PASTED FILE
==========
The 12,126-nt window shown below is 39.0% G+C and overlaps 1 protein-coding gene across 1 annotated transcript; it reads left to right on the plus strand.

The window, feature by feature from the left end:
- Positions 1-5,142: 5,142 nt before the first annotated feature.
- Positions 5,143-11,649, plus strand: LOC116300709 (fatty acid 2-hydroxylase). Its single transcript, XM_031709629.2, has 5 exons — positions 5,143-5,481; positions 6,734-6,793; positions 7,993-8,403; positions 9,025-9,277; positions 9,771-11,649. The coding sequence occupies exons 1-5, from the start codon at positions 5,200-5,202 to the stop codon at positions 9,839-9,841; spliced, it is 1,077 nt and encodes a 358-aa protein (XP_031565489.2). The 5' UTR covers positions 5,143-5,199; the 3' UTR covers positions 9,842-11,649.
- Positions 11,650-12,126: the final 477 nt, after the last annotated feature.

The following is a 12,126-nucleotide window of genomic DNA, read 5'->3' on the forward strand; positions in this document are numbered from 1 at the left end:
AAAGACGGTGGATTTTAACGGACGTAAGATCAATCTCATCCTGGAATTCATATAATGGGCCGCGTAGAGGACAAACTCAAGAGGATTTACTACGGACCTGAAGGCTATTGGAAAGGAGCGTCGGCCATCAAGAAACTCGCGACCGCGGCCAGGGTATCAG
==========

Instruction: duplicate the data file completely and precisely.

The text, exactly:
The 12,126-nt window shown below is 39.0% G+C and overlaps 1 protein-coding gene across 1 annotated transcript; it reads left to right on the plus strand.

The window, feature by feature from the left end:
- Positions 1-5,142: 5,142 nt before the first annotated feature.
- Positions 5,143-11,649, plus strand: LOC116300709 (fatty acid 2-hydroxylase). Its single transcript, XM_031709629.2, has 5 exons — positions 5,143-5,481; positions 6,734-6,793; positions 7,993-8,403; positions 9,025-9,277; positions 9,771-11,649. The coding sequence occupies exons 1-5, from the start codon at positions 5,200-5,202 to the stop codon at positions 9,839-9,841; spliced, it is 1,077 nt and encodes a 358-aa protein (XP_031565489.2). The 5' UTR covers positions 5,143-5,199; the 3' UTR covers positions 9,842-11,649.
- Positions 11,650-12,126: the final 477 nt, after the last annotated feature.

The following is a 12,126-nucleotide window of genomic DNA, read 5'->3' on the forward strand; positions in this document are numbered from 1 at the left end:
AAAGACGGTGGATTTTAACGGACGTAAGATCAATCTCATCCTGGAATTCATATAATGGGCCGCGTAGAGGACAAACTCAAGAGGATTTACTACGGACCTGAAGGCTATTGGAAAGGAGCGTCGGCCATCAAGAAACTCGCGACCGCGGCCAGGGTATCAG